Hudson -- The fifth-grade level -- or about age 10 -- seems to be popular for visiting the famed Henry Ford Museum and Greenfield Village in Dearborn, Mich.
That's where fifth-graders at East Woods Elementary School are making plans to go May 22 for a one-day trip.
That's where East Woods teacher Mary Gladstone went when she was in fifth-grade and where School Board member James Field visited when he was about 10.
And that's where I went with my mom and dad, Bettie and Mike Lesko II, when I was 10.
Gladstone and Field talked about what an impression the journey made on them. They are so correct.
Visiting Dearborn was the first major family vacation for me. I have been interested in history for as long as I can remember, and my mom suggested the trip. It was a terrific idea.
I remember being awed by the amazing display of Ford Model T automobiles from yesteryear. Dad talked about his father driving one of those cars, and they seemed to have more meaning to me after that.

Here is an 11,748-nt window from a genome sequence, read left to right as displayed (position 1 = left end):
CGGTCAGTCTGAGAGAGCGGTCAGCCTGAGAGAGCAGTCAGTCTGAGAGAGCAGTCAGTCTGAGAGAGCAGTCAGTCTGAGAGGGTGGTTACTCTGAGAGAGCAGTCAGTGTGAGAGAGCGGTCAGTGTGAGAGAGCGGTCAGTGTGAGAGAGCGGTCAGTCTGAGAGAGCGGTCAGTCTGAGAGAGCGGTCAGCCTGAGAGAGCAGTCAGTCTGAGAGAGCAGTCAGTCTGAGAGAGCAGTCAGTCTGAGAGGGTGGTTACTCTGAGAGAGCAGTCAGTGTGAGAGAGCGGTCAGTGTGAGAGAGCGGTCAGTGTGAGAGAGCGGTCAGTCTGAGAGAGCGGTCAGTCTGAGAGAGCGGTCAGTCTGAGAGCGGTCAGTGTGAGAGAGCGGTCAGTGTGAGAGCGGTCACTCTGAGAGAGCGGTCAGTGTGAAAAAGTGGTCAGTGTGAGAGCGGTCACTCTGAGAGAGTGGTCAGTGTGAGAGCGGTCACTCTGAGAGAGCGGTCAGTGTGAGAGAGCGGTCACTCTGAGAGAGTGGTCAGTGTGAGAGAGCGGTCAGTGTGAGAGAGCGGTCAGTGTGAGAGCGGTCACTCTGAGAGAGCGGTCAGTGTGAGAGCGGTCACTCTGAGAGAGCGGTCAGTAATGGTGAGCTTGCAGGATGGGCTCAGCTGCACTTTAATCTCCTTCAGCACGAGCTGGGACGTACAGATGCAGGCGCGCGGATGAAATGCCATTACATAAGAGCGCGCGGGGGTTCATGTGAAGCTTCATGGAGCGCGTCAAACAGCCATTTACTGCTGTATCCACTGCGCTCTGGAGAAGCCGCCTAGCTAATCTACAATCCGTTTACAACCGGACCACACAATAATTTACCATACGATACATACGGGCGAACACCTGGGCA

The cars didn't have a lot of room for passengers, and I wondered how parents crammed all their children into those vehicles. Dad laughed. He was one of 12 siblings in his family.
"We walked a lot," he said with a smile.
We viewed the laboratory of Thomas Edison, whose long-lasting light bulb was among his more than 1,000 inventions. As a kid, it seemed impossible to me that people functioned without light bulbs not that long ago.
Mom said people of yesteryear often relied on candle light. It seemed primitive to me a youngster, but that's the way it was.
We saw the Wright Brothers' cycle shop where I learned about how they were instrumental in the birth of aviation. That was another thing that kids take for granted, especially someone like me, who grew up across the street from an airport in Lorain.
The trip was a chance for me to learn about important people and events in American history and how they shaped our country.
Decades later, young people have the same learning opportunities when they visit Dearborn.
The Henry Ford Museum, which has about 250 acres, has more than 21 exhibits. Greenfield Village has more than 80 acres. They are places where history comes alive.
Visiting those two destinations is extremely worthwhile.